The morphine overdose victim will receive one or more doses of naloxone to reverse the effects of the morphine overdose. Other care will include providing IV fluids, taking a chest X-Ray, EKG, giving a laxative (to combat constipation caused by morphine overdose), doing urine and blood tests, and possibly administering activated charcoal.


Opioid overdose is now the leading cause of unintentional or accidental death in the U.S., surpassing deaths as a result of motor vehicle accidents. According to provisional statistics compiled by the National Center for Health Statistics and the Centers for Disease Control and Prevention (CDC), an estimated 72,306 drug (all drugs) overdose deaths in the U.S. occurred in 2017. Overdose deaths involving opiates is estimated at 49,068, while deaths from heroin overdose (which includes morphine overdose deaths) is about 15,958. That’s about half of all accidental opiate overdoses. For the period 2002-2017, heroin overdose deaths have increased 7.6-fold. According to the CDC’s analysis of opioid overdose deaths, in 2016, about 89 people died daily from prescription opiate overdoses.

Heroin is an illicit opiate synthesized from morphine. Since heroin and morphine are similarly metabolized in the body, some heroin deaths in federal reports may be misclassified as morphine deaths. Using the International Classification of Diseases in classifying causes of deaths, heroin is classified as T40.1, while morphine is in the category of T40.2, drugs that have natural or semisynthetic opioids. In many deaths, more than one drug is involved.

According to the CDC’s Morbidity and Mortality Weekly Report (MMWR), in 2016, among 11 reporting states, illicit opiates “were a major driver of opioid deaths, especially among younger persons, and were detected in approximately three of four deaths overall.” Furthermore, prescription opioids were detected in about four of 10 deaths. The report also highlighted polysubstance abuse, with about half of the prescription opioid-only overdose deaths involving benzodiazepines.


Not everyone who overdoses on morphine dies. The lucky ones who receive emergency medical treatment in time are often able to survive the overdose. Yet, they may still be in danger of another overdose if they continue to use and abuse morphine, either alone or in combination with other prescription and illicit opioids, drugs, and alcohol. Chronic morphine abusers likely have had a few skirmishes with overdose, possibly have even gone into drug rehab to try to overcome their opiate addiction. For many people struggling with addiction, however, one time in drug rehab isn’t enough to prepare them adequately to be able to cope with the stressors and triggers to use in daily life if they are addicted to morphine. They may need more professional assistance of the kind they can only receive in drug addiction treatment, which may include medication-assisted treatment to help them overcome morphine addiction.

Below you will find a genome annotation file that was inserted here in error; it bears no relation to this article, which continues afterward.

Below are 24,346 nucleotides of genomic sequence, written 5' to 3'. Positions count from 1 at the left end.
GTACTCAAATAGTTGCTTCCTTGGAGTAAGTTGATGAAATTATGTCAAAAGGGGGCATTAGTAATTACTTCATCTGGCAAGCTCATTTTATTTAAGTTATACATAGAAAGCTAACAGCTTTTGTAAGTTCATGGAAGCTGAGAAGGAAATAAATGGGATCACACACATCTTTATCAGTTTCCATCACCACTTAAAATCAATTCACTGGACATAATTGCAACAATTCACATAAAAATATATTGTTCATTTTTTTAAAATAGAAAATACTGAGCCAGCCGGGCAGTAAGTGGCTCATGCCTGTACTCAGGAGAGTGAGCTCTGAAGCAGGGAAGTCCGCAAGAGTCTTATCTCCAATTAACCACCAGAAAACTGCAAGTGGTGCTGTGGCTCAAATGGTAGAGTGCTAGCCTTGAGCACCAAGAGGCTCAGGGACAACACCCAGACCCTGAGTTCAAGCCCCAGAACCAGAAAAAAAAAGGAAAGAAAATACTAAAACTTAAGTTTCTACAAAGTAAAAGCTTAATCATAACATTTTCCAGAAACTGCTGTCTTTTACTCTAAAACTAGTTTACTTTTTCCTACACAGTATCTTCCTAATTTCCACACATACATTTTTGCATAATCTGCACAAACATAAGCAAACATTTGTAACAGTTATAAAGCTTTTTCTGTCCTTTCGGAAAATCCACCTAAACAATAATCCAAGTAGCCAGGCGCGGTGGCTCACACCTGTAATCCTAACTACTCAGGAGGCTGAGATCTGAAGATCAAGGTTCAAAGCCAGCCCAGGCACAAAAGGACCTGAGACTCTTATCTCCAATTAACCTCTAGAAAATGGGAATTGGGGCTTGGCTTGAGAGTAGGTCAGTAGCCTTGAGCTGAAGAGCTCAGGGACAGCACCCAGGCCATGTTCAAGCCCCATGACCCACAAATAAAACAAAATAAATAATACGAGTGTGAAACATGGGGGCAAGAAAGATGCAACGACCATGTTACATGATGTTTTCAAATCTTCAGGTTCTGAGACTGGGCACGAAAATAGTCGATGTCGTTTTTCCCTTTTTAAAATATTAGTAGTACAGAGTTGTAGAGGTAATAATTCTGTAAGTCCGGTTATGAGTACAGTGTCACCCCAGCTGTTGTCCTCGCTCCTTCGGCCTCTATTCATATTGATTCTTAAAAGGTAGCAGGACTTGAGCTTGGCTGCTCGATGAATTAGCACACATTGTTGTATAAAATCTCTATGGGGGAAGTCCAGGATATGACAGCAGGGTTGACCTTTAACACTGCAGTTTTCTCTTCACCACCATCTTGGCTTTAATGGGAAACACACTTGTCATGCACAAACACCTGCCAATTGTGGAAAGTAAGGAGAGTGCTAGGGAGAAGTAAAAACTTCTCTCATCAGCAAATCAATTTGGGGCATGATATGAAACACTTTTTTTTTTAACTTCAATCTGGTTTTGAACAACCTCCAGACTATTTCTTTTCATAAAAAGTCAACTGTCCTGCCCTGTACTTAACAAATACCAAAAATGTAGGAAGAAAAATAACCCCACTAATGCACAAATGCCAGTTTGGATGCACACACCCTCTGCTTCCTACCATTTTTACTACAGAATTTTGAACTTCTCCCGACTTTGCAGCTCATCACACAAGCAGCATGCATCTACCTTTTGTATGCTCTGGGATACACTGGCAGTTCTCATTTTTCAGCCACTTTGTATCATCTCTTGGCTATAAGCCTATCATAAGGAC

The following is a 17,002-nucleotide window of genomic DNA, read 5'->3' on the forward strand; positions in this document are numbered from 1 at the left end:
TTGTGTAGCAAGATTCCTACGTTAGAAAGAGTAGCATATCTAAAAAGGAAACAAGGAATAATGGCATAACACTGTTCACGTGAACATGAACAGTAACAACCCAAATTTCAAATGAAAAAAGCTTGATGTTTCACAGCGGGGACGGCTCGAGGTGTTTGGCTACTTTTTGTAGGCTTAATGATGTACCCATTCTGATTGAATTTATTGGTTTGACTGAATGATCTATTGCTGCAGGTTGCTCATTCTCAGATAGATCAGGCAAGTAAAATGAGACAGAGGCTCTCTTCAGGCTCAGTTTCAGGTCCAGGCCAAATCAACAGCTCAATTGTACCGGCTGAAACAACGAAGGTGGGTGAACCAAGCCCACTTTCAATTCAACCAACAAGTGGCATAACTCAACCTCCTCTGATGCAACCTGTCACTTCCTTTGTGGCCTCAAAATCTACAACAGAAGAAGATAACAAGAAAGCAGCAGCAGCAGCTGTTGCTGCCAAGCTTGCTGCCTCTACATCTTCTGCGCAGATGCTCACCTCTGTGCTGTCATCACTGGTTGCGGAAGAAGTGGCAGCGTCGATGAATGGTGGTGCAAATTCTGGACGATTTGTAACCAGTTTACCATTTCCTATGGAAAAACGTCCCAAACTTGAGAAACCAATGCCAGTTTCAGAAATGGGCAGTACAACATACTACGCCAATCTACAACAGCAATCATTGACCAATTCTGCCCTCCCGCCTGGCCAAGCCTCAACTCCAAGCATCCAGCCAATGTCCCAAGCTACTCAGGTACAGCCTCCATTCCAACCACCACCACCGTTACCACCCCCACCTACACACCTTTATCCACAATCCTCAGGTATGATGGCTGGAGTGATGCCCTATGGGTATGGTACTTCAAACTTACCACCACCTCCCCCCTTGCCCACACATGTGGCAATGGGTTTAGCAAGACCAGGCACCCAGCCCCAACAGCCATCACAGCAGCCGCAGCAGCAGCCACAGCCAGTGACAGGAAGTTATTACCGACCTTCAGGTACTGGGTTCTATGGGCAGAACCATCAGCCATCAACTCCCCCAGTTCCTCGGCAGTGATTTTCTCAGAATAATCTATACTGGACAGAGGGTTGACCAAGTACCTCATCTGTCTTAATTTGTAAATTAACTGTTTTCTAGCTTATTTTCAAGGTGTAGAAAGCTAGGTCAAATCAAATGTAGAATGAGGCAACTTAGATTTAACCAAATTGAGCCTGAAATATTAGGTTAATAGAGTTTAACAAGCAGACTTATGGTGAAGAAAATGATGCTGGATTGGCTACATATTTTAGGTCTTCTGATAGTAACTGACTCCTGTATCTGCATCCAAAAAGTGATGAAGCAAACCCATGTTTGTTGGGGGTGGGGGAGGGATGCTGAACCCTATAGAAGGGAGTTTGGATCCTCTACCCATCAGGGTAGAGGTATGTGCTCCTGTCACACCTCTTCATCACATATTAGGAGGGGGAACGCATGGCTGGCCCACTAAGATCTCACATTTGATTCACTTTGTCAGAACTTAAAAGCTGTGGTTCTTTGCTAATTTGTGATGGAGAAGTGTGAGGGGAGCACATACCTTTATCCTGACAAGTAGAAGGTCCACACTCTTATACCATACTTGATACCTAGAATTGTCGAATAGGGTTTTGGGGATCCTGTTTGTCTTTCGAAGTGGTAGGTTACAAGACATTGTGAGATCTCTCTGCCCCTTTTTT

For more about morphine overdose and recovery, check out these articles:



Centers for Disease Control and Prevention. “Morbidity and Mortality Weekly Report (MMWR).” “Opportunities to Prevent Overdose Deaths Involving Prescription and Illicit Opioids, 11 States, July 2016-June 2017.” Retrieved from

Centers for Disease Control and Prevention. “Opioid Overdose.” “Opioid Data Analysis and Resources.” Retrieved from “Morphine.” Retrieved from “Morphine ER.” Retrieved from

Medline Plus. “Morphine overdose.” Retrieved from

National Institute on Drug Abuse. “Overdose Death Rates.” Retrieved from

National Library of Medicine, TOXNET. “Morphine.” Retrieved from

Perioperative Medicine. “The rising tide of opioid and opioid abuse: the role of the anesthesiologist.” Retrieved from

Substance Abuse and Mental Health Services Administration. “Key Substance Use and Mental Health Indicators in the United States: Results from the 2017 National Survey on Drug Use and Health.” Retrieved from